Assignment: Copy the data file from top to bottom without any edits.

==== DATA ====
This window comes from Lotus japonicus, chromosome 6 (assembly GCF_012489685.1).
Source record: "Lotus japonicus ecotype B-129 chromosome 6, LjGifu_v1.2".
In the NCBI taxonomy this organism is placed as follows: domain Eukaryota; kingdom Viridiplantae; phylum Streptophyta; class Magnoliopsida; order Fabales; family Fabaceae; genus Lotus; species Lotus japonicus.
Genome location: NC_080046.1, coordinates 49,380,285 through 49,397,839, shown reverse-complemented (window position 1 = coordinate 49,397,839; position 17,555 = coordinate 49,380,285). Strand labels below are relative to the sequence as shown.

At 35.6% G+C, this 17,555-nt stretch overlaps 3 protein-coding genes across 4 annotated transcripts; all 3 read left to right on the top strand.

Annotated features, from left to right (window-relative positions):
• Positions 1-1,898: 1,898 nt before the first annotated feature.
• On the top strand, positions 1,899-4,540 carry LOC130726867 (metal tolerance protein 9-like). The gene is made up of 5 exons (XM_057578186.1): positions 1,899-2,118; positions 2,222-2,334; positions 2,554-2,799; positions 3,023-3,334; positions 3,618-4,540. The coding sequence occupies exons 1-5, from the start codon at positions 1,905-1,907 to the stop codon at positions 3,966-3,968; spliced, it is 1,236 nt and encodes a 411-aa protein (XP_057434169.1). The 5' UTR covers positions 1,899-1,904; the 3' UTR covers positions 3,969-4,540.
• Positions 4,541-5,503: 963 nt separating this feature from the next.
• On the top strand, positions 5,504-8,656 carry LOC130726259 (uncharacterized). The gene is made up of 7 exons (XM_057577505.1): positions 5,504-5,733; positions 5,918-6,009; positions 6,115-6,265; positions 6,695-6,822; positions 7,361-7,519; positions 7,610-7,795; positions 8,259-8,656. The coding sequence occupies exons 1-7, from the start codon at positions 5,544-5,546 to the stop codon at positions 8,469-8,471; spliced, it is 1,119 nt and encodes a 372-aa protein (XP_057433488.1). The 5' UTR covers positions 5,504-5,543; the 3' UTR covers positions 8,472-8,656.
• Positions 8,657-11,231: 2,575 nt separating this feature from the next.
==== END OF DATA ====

This window comes from Lotus japonicus, chromosome 6 (assembly GCF_012489685.1).
Source record: "Lotus japonicus ecotype B-129 chromosome 6, LjGifu_v1.2".
In the NCBI taxonomy this organism is placed as follows: domain Eukaryota; kingdom Viridiplantae; phylum Streptophyta; class Magnoliopsida; order Fabales; family Fabaceae; genus Lotus; species Lotus japonicus.
Genome location: NC_080046.1, coordinates 49,380,285 through 49,397,839, shown reverse-complemented (window position 1 = coordinate 49,397,839; position 17,555 = coordinate 49,380,285). Strand labels below are relative to the sequence as shown.

At 35.6% G+C, this 17,555-nt stretch overlaps 3 protein-coding genes across 4 annotated transcripts; all 3 read left to right on the top strand.

Annotated features, from left to right (window-relative positions):
• Positions 1-1,898: 1,898 nt before the first annotated feature.
• On the top strand, positions 1,899-4,540 carry LOC130726867 (metal tolerance protein 9-like). The gene is made up of 5 exons (XM_057578186.1): positions 1,899-2,118; positions 2,222-2,334; positions 2,554-2,799; positions 3,023-3,334; positions 3,618-4,540. The coding sequence occupies exons 1-5, from the start codon at positions 1,905-1,907 to the stop codon at positions 3,966-3,968; spliced, it is 1,236 nt and encodes a 411-aa protein (XP_057434169.1). The 5' UTR covers positions 1,899-1,904; the 3' UTR covers positions 3,969-4,540.
• Positions 4,541-5,503: 963 nt separating this feature from the next.
• On the top strand, positions 5,504-8,656 carry LOC130726259 (uncharacterized). The gene is made up of 7 exons (XM_057577505.1): positions 5,504-5,733; positions 5,918-6,009; positions 6,115-6,265; positions 6,695-6,822; positions 7,361-7,519; positions 7,610-7,795; positions 8,259-8,656. The coding sequence occupies exons 1-7, from the start codon at positions 5,544-5,546 to the stop codon at positions 8,469-8,471; spliced, it is 1,119 nt and encodes a 372-aa protein (XP_057433488.1). The 5' UTR covers positions 5,504-5,543; the 3' UTR covers positions 8,472-8,656.
• Positions 8,657-11,231: 2,575 nt separating this feature from the next.